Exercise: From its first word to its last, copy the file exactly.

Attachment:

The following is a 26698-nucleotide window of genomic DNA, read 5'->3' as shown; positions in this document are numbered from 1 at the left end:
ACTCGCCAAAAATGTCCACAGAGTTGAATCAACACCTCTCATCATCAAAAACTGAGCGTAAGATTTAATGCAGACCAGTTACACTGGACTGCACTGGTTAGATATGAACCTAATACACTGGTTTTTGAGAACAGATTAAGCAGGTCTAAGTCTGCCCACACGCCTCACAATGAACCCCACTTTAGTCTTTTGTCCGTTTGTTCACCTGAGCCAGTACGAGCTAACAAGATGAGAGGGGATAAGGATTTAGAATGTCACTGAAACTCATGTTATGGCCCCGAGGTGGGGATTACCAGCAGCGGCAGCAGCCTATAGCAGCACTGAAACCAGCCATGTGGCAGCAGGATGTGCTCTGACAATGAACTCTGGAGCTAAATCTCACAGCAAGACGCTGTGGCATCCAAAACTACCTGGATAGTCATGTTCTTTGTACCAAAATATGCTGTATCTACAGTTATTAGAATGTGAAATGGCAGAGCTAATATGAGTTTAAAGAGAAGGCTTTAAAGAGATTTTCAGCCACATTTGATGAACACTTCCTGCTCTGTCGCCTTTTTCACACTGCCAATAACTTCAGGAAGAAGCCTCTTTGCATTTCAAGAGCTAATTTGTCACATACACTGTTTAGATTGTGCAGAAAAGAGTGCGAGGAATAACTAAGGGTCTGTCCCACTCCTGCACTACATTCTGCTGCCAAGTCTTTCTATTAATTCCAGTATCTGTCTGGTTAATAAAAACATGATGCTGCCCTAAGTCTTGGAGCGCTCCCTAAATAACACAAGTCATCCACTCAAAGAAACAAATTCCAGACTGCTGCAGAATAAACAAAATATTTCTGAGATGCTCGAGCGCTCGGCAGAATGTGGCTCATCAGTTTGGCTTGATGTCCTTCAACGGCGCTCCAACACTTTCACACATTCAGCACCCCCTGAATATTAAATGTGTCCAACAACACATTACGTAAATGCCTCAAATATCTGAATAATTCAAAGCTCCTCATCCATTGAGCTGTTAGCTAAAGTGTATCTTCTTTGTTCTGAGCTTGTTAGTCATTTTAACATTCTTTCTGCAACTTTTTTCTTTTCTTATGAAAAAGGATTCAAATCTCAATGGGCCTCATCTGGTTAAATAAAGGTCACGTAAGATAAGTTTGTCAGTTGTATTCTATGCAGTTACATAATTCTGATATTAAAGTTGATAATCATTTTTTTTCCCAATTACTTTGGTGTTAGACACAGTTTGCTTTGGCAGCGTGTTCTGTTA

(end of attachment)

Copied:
The following is a 26698-nucleotide window of genomic DNA, read 5'->3' as shown; positions in this document are numbered from 1 at the left end:
ACTCGCCAAAAATGTCCACAGAGTTGAATCAACACCTCTCATCATCAAAAACTGAGCGTAAGATTTAATGCAGACCAGTTACACTGGACTGCACTGGTTAGATATGAACCTAATACACTGGTTTTTGAGAACAGATTAAGCAGGTCTAAGTCTGCCCACACGCCTCACAATGAACCCCACTTTAGTCTTTTGTCCGTTTGTTCACCTGAGCCAGTACGAGCTAACAAGATGAGAGGGGATAAGGATTTAGAATGTCACTGAAACTCATGTTATGGCCCCGAGGTGGGGATTACCAGCAGCGGCAGCAGCCTATAGCAGCACTGAAACCAGCCATGTGGCAGCAGGATGTGCTCTGACAATGAACTCTGGAGCTAAATCTCACAGCAAGACGCTGTGGCATCCAAAACTACCTGGATAGTCATGTTCTTTGTACCAAAATATGCTGTATCTACAGTTATTAGAATGTGAAATGGCAGAGCTAATATGAGTTTAAAGAGAAGGCTTTAAAGAGATTTTCAGCCACATTTGATGAACACTTCCTGCTCTGTCGCCTTTTTCACACTGCCAATAACTTCAGGAAGAAGCCTCTTTGCATTTCAAGAGCTAATTTGTCACATACACTGTTTAGATTGTGCAGAAAAGAGTGCGAGGAATAACTAAGGGTCTGTCCCACTCCTGCACTACATTCTGCTGCCAAGTCTTTCTATTAATTCCAGTATCTGTCTGGTTAATAAAAACATGATGCTGCCCTAAGTCTTGGAGCGCTCCCTAAATAACACAAGTCATCCACTCAAAGAAACAAATTCCAGACTGCTGCAGAATAAACAAAATATTTCTGAGATGCTCGAGCGCTCGGCAGAATGTGGCTCATCAGTTTGGCTTGATGTCCTTCAACGGCGCTCCAACACTTTCACACATTCAGCACCCCCTGAATATTAAATGTGTCCAACAACACATTACGTAAATGCCTCAAATATCTGAATAATTCAAAGCTCCTCATCCATTGAGCTGTTAGCTAAAGTGTATCTTCTTTGTTCTGAGCTTGTTAGTCATTTTAACATTCTTTCTGCAACTTTTTTCTTTTCTTATGAAAAAGGATTCAAATCTCAATGGGCCTCATCTGGTTAAATAAAGGTCACGTAAGATAAGTTTGTCAGTTGTATTCTATGCAGTTACATAATTCTGATATTAAAGTTGATAATCATTTTTTTTCCCAATTACTTTGGTGTTAGACACAGTTTGCTTTGGCAGCGTGTTCTGTTA